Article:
Electrocardiographic Characteristics of Potential Organ Donors and Associations With Cardiac Allograft Use
ABSTRACT Current regulations require that all cardiac allograft offers for transplantation must include an interpreted 12-lead electrocardiogram (ECG). However, little is known about the expected ECG findings in potential organ donors or the clinical significance of any identified abnormalities in terms of cardiac allograft function and suitability for transplantation.
A single experienced reviewer interpreted the first ECG obtained after brain stem herniation in 980 potential organ donors managed by the California Transplant Donor Network from 2002 to 2007. ECG abnormalities were summarized, and associations between specific ECG findings and cardiac allograft use for transplantation were studied. ECG abnormalities were present in 51% of all cases reviewed. The most common abnormalities included voltage criteria for left ventricular hypertrophy, prolongation of the corrected QT interval, and repolarization changes (ST/T wave abnormalities). Fifty-seven percent of potential cardiac allografts in this cohort were accepted for transplantation. Left ventricular hypertrophy on ECG was a strong predictor of allograft nonuse. No significant associations were seen among corrected QT interval prolongation, repolarization changes, and allograft use for transplantation after adjusting for donor clinical variables and echocardiographic findings.
We have performed the first comprehensive study of ECG findings in potential donors for cardiac transplantation. Many of the common ECG abnormalities seen in organ donors may result from the heightened state of sympathetic activation that occurs after brain stem herniation and are not associated with allograft use for transplantation.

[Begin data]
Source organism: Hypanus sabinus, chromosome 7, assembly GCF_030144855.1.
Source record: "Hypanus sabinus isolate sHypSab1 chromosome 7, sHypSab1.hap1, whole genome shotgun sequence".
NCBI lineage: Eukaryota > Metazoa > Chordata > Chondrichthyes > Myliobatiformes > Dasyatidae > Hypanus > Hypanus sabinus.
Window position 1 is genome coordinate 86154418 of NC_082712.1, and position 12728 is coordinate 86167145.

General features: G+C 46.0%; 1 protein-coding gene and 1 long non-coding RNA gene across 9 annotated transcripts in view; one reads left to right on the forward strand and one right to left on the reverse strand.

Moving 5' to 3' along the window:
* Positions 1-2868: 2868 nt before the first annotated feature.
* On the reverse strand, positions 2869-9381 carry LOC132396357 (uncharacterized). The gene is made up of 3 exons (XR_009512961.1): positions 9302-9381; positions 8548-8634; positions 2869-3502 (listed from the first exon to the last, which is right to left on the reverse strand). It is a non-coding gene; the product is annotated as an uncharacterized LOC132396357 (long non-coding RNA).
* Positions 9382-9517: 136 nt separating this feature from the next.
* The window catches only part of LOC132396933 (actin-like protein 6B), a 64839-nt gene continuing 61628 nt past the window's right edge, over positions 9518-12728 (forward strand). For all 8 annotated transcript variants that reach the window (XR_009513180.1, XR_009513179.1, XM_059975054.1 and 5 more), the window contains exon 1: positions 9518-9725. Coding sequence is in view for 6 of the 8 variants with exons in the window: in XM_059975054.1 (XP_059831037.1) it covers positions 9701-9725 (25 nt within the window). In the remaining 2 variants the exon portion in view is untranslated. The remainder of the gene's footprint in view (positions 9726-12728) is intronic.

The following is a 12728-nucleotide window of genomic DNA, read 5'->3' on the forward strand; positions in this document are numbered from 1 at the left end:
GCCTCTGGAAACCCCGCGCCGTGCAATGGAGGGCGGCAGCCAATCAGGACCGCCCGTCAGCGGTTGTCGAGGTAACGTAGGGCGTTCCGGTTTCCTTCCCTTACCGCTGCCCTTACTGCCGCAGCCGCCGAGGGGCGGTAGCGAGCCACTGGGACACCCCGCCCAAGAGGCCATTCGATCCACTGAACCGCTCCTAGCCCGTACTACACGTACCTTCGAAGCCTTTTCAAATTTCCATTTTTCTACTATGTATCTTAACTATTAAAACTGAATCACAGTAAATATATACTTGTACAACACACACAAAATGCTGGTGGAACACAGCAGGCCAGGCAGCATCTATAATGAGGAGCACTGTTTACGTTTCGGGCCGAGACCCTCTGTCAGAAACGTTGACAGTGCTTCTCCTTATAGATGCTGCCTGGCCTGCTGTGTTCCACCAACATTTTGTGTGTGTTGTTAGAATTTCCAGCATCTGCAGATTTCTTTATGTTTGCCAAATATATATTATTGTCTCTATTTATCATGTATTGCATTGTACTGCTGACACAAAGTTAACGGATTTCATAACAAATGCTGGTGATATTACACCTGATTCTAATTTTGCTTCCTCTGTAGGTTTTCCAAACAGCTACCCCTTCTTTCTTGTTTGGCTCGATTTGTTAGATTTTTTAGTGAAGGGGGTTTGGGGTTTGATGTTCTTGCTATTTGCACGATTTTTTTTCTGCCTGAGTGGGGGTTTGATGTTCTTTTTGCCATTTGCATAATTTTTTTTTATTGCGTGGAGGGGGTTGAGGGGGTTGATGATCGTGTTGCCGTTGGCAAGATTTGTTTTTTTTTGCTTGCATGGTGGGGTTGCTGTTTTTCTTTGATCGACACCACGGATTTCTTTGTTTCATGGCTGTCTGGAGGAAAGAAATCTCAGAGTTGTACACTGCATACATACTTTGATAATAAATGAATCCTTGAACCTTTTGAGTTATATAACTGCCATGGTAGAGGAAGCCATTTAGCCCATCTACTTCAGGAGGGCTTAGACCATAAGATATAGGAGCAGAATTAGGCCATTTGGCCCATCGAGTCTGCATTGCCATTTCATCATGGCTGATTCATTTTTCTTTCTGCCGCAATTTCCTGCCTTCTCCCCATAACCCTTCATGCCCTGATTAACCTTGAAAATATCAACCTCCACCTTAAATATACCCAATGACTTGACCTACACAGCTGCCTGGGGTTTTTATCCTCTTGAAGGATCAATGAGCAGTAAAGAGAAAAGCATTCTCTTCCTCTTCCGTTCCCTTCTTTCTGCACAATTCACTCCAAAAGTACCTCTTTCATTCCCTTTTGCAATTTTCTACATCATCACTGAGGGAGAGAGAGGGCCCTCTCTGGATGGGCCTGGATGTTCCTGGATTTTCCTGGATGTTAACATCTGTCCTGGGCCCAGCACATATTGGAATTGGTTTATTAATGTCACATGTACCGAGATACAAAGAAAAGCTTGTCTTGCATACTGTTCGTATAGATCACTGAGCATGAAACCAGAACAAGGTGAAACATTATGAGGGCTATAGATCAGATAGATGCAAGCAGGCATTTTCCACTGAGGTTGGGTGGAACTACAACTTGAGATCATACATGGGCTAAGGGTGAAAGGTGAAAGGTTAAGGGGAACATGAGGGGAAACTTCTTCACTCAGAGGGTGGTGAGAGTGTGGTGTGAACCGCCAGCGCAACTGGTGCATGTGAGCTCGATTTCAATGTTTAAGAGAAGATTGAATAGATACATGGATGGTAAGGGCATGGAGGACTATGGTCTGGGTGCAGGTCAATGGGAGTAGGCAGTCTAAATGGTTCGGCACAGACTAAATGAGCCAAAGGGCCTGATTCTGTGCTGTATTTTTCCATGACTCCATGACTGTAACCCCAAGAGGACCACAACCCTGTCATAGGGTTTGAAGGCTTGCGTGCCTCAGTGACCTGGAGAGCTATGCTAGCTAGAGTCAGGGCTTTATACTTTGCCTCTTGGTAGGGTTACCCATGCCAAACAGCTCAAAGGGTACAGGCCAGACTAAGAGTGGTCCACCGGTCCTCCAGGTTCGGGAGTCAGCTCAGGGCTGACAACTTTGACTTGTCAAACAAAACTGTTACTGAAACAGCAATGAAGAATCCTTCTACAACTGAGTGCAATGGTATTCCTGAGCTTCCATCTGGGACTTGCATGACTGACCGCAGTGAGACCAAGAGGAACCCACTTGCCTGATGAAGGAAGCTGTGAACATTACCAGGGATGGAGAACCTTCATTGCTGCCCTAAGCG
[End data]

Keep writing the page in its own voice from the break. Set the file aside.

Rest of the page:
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ABSTRACT: Describe ECG abnormalities in the first year following transplant surgery. Analysis of 12-lead ECGs from heart transplant subjects enrolled in an ongoing multicenter clinical trial. 585 ECGs from 98 subjects showed few with abnormal cardiac rhythm (99% of ECGs were sinus rhythm/tachycardia). A majority of subjects (69%) had either right intraventricular conduction delay (56%) or right bundle branch block (13%). A second prevalent ECG abnormality was atrial enlargement (64% of subjects) that was more commonly left atrial (55%) than right (30%). Right intraventricular conduction delay or right bundle branch block is prevalent in heart transplant recipients in the first year following transplant surgery. Whether this abnormality is related to acute allograph rejection or endomyocardial biopsy procedures is the subject of the ongoing clinical trial. Atrial enlargement ECG criteria (especially, left atrial) are also common and are likely due to transplant surgery with subsequent atrial remodeling.Journal of electrocardiology 10/2013; 47(2). DOI:10.1016/j.jelectrocard.2013.09.006
- Journal of electrocardiology 11/2013; 46(6):618. DOI:10.1016/j.jelectrocard.2013.09.015
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ABSTRACT: Cardiac transplantation is the best treatment available for patients with end-stage cardiomyopathy. Shortage of donor hearts is the main factor limiting the use of this treatment. Many donor hearts are rejected for transplantation because of left ventricular (LV) systolic dysfunction and/or wall motion abnormalities. While some donors have true cardiomyopathy, a significant proportion has reversible LV dysfunction due to neurogenic stunned myocardium. This condition is triggered by excess of catecholamines, which is typical for brain-dead donors. If given time to recover, LV function may improve, and the heart will be suitable for transplantation. Moreover, limiting of exogenous catecholamines may facilitate the recovery. In this review, we summarize the data on LV dysfunction/wall motion abnormalities in heart donors and propose the strategy to increase the utilization of donor hearts.Heart Failure Reviews 05/2014; DOI:10.1007/s10741-014-9434-y